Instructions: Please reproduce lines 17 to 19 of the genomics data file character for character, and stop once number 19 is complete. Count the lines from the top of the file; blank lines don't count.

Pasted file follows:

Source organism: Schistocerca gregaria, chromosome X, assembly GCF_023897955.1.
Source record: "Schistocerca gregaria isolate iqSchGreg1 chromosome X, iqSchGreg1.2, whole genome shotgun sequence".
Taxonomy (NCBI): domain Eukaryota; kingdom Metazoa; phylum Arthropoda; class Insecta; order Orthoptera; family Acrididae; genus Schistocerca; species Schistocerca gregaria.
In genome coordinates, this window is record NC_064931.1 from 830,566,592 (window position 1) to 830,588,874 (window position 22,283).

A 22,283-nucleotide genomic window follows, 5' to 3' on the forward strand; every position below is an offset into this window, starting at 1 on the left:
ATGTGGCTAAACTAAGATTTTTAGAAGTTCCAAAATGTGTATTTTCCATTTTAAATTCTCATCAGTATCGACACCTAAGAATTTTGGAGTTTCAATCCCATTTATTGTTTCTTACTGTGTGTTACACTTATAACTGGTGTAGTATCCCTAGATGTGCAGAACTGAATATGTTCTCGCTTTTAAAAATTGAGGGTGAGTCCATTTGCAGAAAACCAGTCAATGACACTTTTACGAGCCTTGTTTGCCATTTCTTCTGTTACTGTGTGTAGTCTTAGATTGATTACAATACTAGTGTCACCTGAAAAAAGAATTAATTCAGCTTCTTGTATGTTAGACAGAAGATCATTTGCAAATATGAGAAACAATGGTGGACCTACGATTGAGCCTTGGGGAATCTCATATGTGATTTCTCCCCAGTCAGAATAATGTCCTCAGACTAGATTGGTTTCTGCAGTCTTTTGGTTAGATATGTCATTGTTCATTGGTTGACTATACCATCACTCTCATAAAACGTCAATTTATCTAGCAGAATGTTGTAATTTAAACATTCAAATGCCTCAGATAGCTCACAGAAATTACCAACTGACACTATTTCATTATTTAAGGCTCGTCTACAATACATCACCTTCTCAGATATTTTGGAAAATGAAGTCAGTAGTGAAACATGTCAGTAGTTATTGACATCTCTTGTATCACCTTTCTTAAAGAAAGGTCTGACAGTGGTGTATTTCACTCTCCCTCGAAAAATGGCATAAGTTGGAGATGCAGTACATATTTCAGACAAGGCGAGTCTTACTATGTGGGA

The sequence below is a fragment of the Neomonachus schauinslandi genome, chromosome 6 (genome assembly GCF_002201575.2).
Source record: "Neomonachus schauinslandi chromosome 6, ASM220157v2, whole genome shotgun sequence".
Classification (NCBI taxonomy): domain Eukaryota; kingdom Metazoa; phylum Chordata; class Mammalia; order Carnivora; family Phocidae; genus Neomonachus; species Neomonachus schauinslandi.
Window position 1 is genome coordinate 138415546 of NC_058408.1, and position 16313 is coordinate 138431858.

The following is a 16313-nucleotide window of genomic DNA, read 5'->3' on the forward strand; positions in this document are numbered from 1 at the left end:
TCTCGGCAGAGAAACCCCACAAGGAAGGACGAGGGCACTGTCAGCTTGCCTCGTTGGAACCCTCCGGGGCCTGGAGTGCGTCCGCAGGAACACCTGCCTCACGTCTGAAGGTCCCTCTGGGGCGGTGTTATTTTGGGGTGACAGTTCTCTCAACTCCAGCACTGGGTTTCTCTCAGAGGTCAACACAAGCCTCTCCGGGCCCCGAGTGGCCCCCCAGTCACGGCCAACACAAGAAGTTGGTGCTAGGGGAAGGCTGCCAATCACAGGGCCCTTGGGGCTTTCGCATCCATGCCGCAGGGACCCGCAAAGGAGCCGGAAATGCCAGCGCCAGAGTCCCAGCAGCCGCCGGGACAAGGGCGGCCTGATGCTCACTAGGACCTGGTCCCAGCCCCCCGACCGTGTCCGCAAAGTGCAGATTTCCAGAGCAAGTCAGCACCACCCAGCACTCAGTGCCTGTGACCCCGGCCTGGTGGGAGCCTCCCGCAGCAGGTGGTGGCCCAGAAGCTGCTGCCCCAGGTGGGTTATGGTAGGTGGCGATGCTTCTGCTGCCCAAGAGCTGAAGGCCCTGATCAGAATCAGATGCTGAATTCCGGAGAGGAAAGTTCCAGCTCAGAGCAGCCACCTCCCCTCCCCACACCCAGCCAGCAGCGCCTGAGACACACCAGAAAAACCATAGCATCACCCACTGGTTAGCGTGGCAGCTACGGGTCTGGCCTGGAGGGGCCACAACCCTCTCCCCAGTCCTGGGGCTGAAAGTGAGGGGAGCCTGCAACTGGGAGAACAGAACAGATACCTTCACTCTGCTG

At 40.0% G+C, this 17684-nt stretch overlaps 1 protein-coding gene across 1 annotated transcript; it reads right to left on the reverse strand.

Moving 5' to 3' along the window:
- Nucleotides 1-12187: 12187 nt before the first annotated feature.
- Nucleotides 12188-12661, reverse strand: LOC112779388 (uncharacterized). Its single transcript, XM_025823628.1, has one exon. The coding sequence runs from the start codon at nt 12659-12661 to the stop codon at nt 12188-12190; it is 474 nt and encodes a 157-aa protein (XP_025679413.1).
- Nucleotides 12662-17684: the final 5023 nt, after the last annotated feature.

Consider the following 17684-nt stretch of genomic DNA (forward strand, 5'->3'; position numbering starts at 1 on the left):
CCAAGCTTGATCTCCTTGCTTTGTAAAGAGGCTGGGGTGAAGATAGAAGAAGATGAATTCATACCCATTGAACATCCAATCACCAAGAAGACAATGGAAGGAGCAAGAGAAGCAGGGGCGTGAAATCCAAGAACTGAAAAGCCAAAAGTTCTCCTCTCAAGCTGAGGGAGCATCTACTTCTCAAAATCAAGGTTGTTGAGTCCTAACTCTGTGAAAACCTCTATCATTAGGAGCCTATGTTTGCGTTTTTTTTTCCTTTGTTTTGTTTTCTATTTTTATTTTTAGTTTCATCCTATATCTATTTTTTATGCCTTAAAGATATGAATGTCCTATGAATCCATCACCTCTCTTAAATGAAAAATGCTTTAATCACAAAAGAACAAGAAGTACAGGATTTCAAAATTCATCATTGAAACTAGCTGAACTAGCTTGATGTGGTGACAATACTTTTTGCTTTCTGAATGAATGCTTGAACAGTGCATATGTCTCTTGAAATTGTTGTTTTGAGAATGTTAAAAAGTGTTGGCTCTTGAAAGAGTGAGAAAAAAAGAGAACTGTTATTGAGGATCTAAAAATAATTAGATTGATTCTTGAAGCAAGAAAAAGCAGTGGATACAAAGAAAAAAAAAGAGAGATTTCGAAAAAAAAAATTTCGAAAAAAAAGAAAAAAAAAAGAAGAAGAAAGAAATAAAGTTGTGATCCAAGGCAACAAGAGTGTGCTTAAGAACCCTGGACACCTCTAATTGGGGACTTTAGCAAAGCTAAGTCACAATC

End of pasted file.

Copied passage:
- Nucleotides 12662-17684: the final 5023 nt, after the last annotated feature.

Consider the following 17684-nt stretch of genomic DNA (forward strand, 5'->3'; position numbering starts at 1 on the left):
CCAAGCTTGATCTCCTTGCTTTGTAAAGAGGCTGGGGTGAAGATAGAAGAAGATGAATTCATACCCATTGAACATCCAATCACCAAGAAGACAATGGAAGGAGCAAGAGAAGCAGGGGCGTGAAATCCAAGAACTGAAAAGCCAAAAGTTCTCCTCTCAAGCTGAGGGAGCATCTACTTCTCAAAATCAAGGTTGTTGAGTCCTAACTCTGTGAAAACCTCTATCATTAGGAGCCTATGTTTGCGTTTTTTTTTCCTTTGTTTTGTTTTCTATTTTTATTTTTAGTTTCATCCTATATCTATTTTTTATGCCTTAAAGATATGAATGTCCTATGAATCCATCACCTCTCTTAAATGAAAAATGCTTTAATCACAAAAGAACAAGAAGTACAGGATTTCAAAATTCATCATTGAAACTAGCTGAACTAGCTTGATGTGGTGACAATACTTTTTGCTTTCTGAATGAATGCTTGAACAGTGCATATGTCTCTTGAAATTGTTGTTTTGAGAATGTTAAAAAGTGTTGGCTCTTGAAAGAGTGAGAAAAAAAGAGAACTGTTATTGAGGATCTAAAAATAATTAGATTGATTCTTGAAGCAAGAAAAAGCAGTGGATACAAAGAAAAAAAAAGAGAGATTTCGAAAAAAAAAATTTCGAAAAAAAAGAAAAAAAAAAGAAGAAGAAAGAAATAAAGTTGTGATCCAAGGCAACAAGAGTGTGCTTAAGAACCCTGGACACCTCTAATTGGGGACTTTAGCAAAGCTAAGTCACAATC